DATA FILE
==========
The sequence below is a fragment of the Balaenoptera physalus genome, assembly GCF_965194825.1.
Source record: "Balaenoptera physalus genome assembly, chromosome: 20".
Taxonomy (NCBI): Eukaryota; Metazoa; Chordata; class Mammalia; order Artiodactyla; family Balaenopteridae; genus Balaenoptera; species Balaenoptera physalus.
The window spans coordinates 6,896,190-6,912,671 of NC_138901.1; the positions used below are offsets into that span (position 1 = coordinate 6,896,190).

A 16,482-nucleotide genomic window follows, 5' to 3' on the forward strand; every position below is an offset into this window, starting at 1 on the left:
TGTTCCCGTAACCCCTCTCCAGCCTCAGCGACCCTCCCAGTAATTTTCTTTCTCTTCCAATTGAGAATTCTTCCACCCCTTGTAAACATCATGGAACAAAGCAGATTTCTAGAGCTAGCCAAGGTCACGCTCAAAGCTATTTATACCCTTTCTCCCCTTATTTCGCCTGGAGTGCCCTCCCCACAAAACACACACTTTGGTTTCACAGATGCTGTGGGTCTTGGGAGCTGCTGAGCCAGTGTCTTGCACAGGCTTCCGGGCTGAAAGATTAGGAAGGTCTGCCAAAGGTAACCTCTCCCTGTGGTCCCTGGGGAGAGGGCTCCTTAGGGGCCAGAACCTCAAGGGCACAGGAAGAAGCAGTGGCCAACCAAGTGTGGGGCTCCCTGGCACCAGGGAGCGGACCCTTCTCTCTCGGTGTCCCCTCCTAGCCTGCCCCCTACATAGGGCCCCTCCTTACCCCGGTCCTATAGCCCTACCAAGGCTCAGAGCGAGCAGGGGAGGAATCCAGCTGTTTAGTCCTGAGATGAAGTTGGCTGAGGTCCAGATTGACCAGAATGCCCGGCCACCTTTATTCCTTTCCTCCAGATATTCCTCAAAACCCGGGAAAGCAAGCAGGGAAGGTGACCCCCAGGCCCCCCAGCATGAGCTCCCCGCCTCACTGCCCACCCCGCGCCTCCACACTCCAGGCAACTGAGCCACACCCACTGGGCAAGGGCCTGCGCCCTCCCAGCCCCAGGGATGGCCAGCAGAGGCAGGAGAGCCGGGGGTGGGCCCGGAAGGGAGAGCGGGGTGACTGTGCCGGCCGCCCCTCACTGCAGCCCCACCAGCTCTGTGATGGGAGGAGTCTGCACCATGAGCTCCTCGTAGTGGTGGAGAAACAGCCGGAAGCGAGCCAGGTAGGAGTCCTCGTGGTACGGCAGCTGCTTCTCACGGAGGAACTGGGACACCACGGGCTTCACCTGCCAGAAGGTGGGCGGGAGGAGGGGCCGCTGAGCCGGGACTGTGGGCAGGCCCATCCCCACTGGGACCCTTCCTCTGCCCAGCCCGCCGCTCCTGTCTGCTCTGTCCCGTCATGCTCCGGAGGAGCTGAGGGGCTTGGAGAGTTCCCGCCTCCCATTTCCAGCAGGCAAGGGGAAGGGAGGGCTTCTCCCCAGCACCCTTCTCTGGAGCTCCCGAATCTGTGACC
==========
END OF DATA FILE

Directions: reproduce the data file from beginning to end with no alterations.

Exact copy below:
The sequence below is a fragment of the Balaenoptera physalus genome, assembly GCF_965194825.1.
Source record: "Balaenoptera physalus genome assembly, chromosome: 20".
Taxonomy (NCBI): Eukaryota; Metazoa; Chordata; class Mammalia; order Artiodactyla; family Balaenopteridae; genus Balaenoptera; species Balaenoptera physalus.
The window spans coordinates 6,896,190-6,912,671 of NC_138901.1; the positions used below are offsets into that span (position 1 = coordinate 6,896,190).

A 16,482-nucleotide genomic window follows, 5' to 3' on the forward strand; every position below is an offset into this window, starting at 1 on the left:
TGTTCCCGTAACCCCTCTCCAGCCTCAGCGACCCTCCCAGTAATTTTCTTTCTCTTCCAATTGAGAATTCTTCCACCCCTTGTAAACATCATGGAACAAAGCAGATTTCTAGAGCTAGCCAAGGTCACGCTCAAAGCTATTTATACCCTTTCTCCCCTTATTTCGCCTGGAGTGCCCTCCCCACAAAACACACACTTTGGTTTCACAGATGCTGTGGGTCTTGGGAGCTGCTGAGCCAGTGTCTTGCACAGGCTTCCGGGCTGAAAGATTAGGAAGGTCTGCCAAAGGTAACCTCTCCCTGTGGTCCCTGGGGAGAGGGCTCCTTAGGGGCCAGAACCTCAAGGGCACAGGAAGAAGCAGTGGCCAACCAAGTGTGGGGCTCCCTGGCACCAGGGAGCGGACCCTTCTCTCTCGGTGTCCCCTCCTAGCCTGCCCCCTACATAGGGCCCCTCCTTACCCCGGTCCTATAGCCCTACCAAGGCTCAGAGCGAGCAGGGGAGGAATCCAGCTGTTTAGTCCTGAGATGAAGTTGGCTGAGGTCCAGATTGACCAGAATGCCCGGCCACCTTTATTCCTTTCCTCCAGATATTCCTCAAAACCCGGGAAAGCAAGCAGGGAAGGTGACCCCCAGGCCCCCCAGCATGAGCTCCCCGCCTCACTGCCCACCCCGCGCCTCCACACTCCAGGCAACTGAGCCACACCCACTGGGCAAGGGCCTGCGCCCTCCCAGCCCCAGGGATGGCCAGCAGAGGCAGGAGAGCCGGGGGTGGGCCCGGAAGGGAGAGCGGGGTGACTGTGCCGGCCGCCCCTCACTGCAGCCCCACCAGCTCTGTGATGGGAGGAGTCTGCACCATGAGCTCCTCGTAGTGGTGGAGAAACAGCCGGAAGCGAGCCAGGTAGGAGTCCTCGTGGTACGGCAGCTGCTTCTCACGGAGGAACTGGGACACCACGGGCTTCACCTGCCAGAAGGTGGGCGGGAGGAGGGGCCGCTGAGCCGGGACTGTGGGCAGGCCCATCCCCACTGGGACCCTTCCTCTGCCCAGCCCGCCGCTCCTGTCTGCTCTGTCCCGTCATGCTCCGGAGGAGCTGAGGGGCTTGGAGAGTTCCCGCCTCCCATTTCCAGCAGGCAAGGGGAAGGGAGGGCTTCTCCCCAGCACCCTTCTCTGGAGCTCCCGAATCTGTGACC